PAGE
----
Despite the tensions, the leaders of the so-called June 5 movement maintained their demand for the resignation of President Ibrahim Boubacar Keïta.
The protest movement which calls for the departure of the ruling power in Mali on Tuesday gave a new risky meeting by calling for a “meditation” rally on Friday, a week after a demonstration that degenerated into three days of unrest that caused at least 11 dead.
Despite the tensions, the leaders of the so-called June 5 (M5) movement did not deliver any sign of wanting to compromise and maintained their demand for the resignation of President Ibrahim Boubacar Keïta, nicknamed IBK, as well as the watchword of “civil disobedience”.
“The one who asked to come and kill us is no longer our president,” said one of the leaders of the M5, Mountaga Tall, who had been arrested before being released, as a press conference. other leaders, including Issa Kaou Djim. “I am not afraid of IBK and our determination will be even greater than before. It is for the liberation of Mali,” said Issa Kaou Djim.
Bamako, normally preserved from jihadist violence and inter-community groups that mourn the north and the center of the country, was the prey between Friday and Sunday of its most serious civil unrest since 2012, the culmination of several weeks of a crisis that alarmed the allies and the neighbors of Mali.
The violence began Friday after a rally, the third to call the M5 since June, but the first under the sign of “civil disobedience”. An almost insurrectionary climate has spread to several districts, including Badalabougou, stronghold of the main figure of the movement, Imam Mahmoud Dicko, and theater of war scenes on Saturday evening.
The government is talking about 11 dead. The challenge evokes a heavier toll. The M5 said Tuesday its intention to request the intervention of the International Criminal Court to bring those responsible for the deaths to trial. The ICC cannot, however, be seized by an organization.
“Recollection and prayer”
Precarious calm has gradually returned, but the confrontation leaves each side faced with decisions fraught with consequences. It is in this volatile context that the M5 decided to call to pray in memory of the dead on Friday at 2 p.m. at the Independence monument. “It is a gathering of meditation and prayer,” said Mountaga Tall.
The M5, a heterogeneous coalition of religious figures, politicians and civil society, has gathered around Imam Dicko, an eminent public figure and fierce opponent of power, after the disputed legislative elections of March-April. The movement channels multiple discontent, against the security degradation and the incapacity to face it, the economic and social slump, the failure of the State, or the widespread discredit of institutions suspected of corruption.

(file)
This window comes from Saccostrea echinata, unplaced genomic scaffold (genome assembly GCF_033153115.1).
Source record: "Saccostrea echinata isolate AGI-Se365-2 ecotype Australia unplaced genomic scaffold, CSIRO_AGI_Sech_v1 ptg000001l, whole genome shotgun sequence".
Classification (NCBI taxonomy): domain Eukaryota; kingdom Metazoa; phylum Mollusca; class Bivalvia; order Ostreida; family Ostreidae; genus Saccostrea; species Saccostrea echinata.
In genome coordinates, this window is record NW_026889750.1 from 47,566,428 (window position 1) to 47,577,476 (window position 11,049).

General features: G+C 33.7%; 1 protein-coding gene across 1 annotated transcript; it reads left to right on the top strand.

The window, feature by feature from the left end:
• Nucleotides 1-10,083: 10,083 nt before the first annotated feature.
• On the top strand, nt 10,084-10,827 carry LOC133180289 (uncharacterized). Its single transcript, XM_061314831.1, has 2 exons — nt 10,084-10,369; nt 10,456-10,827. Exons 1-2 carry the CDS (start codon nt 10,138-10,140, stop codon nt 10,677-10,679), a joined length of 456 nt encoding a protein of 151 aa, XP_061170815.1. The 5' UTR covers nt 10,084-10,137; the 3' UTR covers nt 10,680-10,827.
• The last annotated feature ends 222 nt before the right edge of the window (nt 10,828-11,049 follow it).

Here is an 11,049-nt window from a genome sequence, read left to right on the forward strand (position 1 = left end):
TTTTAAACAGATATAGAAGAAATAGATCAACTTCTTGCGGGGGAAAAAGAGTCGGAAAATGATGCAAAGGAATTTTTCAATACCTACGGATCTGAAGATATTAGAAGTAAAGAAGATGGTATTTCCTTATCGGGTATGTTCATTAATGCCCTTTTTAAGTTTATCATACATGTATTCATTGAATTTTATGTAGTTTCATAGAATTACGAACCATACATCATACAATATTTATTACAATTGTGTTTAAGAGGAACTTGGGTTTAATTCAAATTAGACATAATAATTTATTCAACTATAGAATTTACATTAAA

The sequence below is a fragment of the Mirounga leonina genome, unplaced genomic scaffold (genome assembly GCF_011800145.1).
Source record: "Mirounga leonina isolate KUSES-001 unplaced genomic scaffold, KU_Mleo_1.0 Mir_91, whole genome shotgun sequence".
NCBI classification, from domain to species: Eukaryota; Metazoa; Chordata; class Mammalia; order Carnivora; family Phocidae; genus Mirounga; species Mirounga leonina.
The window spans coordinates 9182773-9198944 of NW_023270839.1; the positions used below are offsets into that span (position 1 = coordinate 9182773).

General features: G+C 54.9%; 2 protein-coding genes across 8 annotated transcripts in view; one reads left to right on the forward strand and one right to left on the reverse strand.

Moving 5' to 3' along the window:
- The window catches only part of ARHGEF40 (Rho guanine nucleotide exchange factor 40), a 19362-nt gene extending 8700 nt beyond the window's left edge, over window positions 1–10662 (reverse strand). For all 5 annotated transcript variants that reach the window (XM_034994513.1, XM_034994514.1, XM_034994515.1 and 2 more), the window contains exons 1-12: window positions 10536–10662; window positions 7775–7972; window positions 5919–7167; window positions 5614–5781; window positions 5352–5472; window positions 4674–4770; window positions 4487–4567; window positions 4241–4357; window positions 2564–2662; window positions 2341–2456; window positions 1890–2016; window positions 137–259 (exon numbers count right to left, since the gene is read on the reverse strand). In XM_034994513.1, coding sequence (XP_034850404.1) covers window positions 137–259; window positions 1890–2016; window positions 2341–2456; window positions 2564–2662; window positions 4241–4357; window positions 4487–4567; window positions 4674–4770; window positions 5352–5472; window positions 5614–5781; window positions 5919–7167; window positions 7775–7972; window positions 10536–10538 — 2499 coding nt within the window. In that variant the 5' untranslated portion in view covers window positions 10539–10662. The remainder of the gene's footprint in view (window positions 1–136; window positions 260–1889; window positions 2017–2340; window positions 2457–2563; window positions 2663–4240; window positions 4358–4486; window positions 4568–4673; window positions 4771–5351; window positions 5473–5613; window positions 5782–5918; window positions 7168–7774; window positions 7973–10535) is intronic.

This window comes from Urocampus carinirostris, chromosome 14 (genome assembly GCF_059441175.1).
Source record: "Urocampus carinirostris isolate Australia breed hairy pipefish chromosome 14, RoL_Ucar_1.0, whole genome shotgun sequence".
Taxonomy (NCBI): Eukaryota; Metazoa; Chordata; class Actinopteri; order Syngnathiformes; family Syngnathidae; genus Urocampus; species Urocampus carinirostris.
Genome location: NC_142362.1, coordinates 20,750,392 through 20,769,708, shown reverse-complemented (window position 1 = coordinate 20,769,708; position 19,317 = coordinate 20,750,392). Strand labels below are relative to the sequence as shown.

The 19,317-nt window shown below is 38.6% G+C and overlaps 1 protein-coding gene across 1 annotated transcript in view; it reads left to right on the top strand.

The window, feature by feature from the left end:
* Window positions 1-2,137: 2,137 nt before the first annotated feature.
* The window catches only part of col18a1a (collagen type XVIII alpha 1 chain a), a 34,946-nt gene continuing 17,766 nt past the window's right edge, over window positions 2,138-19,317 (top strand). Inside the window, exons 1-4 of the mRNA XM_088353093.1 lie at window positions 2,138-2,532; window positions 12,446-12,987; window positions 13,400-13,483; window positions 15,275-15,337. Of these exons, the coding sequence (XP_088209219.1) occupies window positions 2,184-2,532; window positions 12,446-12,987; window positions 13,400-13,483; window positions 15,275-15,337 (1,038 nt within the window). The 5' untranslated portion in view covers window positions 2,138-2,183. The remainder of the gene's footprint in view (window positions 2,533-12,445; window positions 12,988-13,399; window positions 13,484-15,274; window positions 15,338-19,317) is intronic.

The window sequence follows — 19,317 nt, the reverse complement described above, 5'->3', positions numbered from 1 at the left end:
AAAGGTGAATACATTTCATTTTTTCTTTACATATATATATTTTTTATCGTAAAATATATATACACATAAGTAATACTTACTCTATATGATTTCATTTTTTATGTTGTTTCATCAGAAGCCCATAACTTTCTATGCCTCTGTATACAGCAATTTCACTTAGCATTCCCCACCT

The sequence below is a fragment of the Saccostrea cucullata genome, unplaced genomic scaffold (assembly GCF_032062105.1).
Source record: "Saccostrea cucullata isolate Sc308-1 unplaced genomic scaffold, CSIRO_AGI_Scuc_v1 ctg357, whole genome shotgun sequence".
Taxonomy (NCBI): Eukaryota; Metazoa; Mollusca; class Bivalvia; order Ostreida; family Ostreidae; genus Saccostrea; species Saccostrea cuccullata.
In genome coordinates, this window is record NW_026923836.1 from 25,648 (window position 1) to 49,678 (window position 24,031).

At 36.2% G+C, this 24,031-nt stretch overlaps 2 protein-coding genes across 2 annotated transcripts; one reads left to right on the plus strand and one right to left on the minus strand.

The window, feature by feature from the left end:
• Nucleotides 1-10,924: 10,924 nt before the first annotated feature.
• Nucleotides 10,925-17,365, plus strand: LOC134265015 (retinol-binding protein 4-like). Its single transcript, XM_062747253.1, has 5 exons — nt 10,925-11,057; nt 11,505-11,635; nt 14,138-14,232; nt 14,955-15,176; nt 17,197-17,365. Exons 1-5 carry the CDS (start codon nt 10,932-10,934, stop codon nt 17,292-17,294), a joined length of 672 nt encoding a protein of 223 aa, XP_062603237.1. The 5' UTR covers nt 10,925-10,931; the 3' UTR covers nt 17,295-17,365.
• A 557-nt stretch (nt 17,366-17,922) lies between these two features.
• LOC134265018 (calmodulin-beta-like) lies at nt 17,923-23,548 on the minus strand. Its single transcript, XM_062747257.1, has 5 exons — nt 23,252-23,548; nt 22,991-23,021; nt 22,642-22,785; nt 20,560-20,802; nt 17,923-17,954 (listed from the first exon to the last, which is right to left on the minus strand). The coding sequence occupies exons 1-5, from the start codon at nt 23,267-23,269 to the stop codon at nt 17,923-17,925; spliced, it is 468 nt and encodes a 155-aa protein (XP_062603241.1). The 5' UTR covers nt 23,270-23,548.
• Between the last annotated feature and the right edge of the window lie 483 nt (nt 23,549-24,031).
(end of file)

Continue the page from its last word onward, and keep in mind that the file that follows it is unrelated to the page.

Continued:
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The president tried various openings: offer of government of national union, dissolution of the Constitutional Court, partial legislative where the Constitutional Court had invalidated the results initially announced in April. This invalidation is considered as a click. In what is seen as a gesture of appeasement, the authorities, after suppressing the revolt, released Sunday evening and Monday the arrested opponents.
But none of the President’s overtures dissipated the fever. The international community is alarmed by this escalation with an unpredictable outcome in an already country faced with jihadism, violence of all kinds and poverty, and in a region itself tormented.
She discreetly works to defuse the crisis. On Sunday evening, representatives of the African Union, the Community of West African States (ECOWAS), the UN and the EU in Mali reiterated the recent recommendations of a good offices mission of the ECOWAS: formation of a union government, organization of partial legislative elections. The Malian presidency announced the arrival, this Wednesday, of a mission of ECOWAS led by the former president of Nigeria Jonathan Goodluck and composed of presidents of Constitutional Courts.
p data-embed-type=”content-auto” data-embed-id=”cms/api/amp/video/BB16C0m8″>Video: Mali: the opposition undertakes to maintain pressure until the president’s fall (AFP)
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